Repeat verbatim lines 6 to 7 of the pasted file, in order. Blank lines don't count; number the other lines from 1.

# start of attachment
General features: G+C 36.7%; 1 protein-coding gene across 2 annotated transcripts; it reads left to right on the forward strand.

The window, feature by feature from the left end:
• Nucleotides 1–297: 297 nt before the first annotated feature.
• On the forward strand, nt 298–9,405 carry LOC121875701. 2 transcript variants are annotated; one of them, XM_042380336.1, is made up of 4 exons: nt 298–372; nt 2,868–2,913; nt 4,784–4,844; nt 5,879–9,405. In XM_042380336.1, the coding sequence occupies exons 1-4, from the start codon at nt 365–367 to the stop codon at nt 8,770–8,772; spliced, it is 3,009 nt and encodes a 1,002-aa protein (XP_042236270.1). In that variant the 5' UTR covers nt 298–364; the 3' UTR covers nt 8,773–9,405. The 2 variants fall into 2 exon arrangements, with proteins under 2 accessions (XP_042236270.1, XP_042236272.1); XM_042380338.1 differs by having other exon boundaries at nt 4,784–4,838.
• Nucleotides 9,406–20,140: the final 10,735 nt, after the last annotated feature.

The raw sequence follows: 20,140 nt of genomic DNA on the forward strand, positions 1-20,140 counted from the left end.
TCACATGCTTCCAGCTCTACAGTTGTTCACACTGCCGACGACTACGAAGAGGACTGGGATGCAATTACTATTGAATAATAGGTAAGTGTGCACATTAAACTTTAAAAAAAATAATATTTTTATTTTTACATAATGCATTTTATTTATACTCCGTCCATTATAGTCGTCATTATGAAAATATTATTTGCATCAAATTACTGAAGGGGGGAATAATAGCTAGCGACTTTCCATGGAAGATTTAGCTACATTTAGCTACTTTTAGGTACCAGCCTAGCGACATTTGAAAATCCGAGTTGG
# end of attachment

The raw sequence follows: 20,140 nt of genomic DNA on the forward strand, positions 1-20,140 counted from the left end.
TCACATGCTTCCAGCTCTACAGTTGTTCACACTGCCGACGACTACGAAGAGGACTGGGATGCAATTACTATTGAATAATAGGTAAGTGTGCACATTAAACTTTAAAAAAAATAATATTTTTATTTTTACATAATGCATTTTATTTATACTCCGTCCATTATAGTCGTCATTATGAAAATATTATTTGCATCAAATTACTGAAGGGGGGAATAATAGCTAGCGACTTTCCATGGAAGATTTAGCTACATTTAGCTACTTTTAGGTACCAGCCTAGCGACATTTGAAAATCCGAGTTGG